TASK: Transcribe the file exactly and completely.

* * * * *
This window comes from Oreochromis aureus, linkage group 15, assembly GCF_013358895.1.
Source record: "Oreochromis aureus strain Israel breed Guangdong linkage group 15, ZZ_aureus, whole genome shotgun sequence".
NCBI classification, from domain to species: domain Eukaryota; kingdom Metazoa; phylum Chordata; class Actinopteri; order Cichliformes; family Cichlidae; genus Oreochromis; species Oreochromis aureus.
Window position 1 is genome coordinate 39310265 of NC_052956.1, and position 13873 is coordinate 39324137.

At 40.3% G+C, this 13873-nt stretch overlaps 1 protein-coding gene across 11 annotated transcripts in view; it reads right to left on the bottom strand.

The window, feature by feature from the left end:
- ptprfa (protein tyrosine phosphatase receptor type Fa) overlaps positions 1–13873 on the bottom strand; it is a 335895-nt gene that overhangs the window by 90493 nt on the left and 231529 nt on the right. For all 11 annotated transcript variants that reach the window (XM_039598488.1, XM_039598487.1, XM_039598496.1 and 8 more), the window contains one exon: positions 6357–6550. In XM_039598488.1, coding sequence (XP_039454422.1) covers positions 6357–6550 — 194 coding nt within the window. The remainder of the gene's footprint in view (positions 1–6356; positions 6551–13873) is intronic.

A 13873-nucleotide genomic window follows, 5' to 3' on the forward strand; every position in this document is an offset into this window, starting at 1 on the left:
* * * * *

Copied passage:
This window comes from Oreochromis aureus, linkage group 15, assembly GCF_013358895.1.
Source record: "Oreochromis aureus strain Israel breed Guangdong linkage group 15, ZZ_aureus, whole genome shotgun sequence".
NCBI classification, from domain to species: domain Eukaryota; kingdom Metazoa; phylum Chordata; class Actinopteri; order Cichliformes; family Cichlidae; genus Oreochromis; species Oreochromis aureus.
Window position 1 is genome coordinate 39310265 of NC_052956.1, and position 13873 is coordinate 39324137.

At 40.3% G+C, this 13873-nt stretch overlaps 1 protein-coding gene across 11 annotated transcripts in view; it reads right to left on the bottom strand.

The window, feature by feature from the left end:
- ptprfa (protein tyrosine phosphatase receptor type Fa) overlaps positions 1–13873 on the bottom strand; it is a 335895-nt gene that overhangs the window by 90493 nt on the left and 231529 nt on the right. For all 11 annotated transcript variants that reach the window (XM_039598488.1, XM_039598487.1, XM_039598496.1 and 8 more), the window contains one exon: positions 6357–6550. In XM_039598488.1, coding sequence (XP_039454422.1) covers positions 6357–6550 — 194 coding nt within the window. The remainder of the gene's footprint in view (positions 1–6356; positions 6551–13873) is intronic.

A 13873-nucleotide genomic window follows, 5' to 3' on the forward strand; every position in this document is an offset into this window, starting at 1 on the left: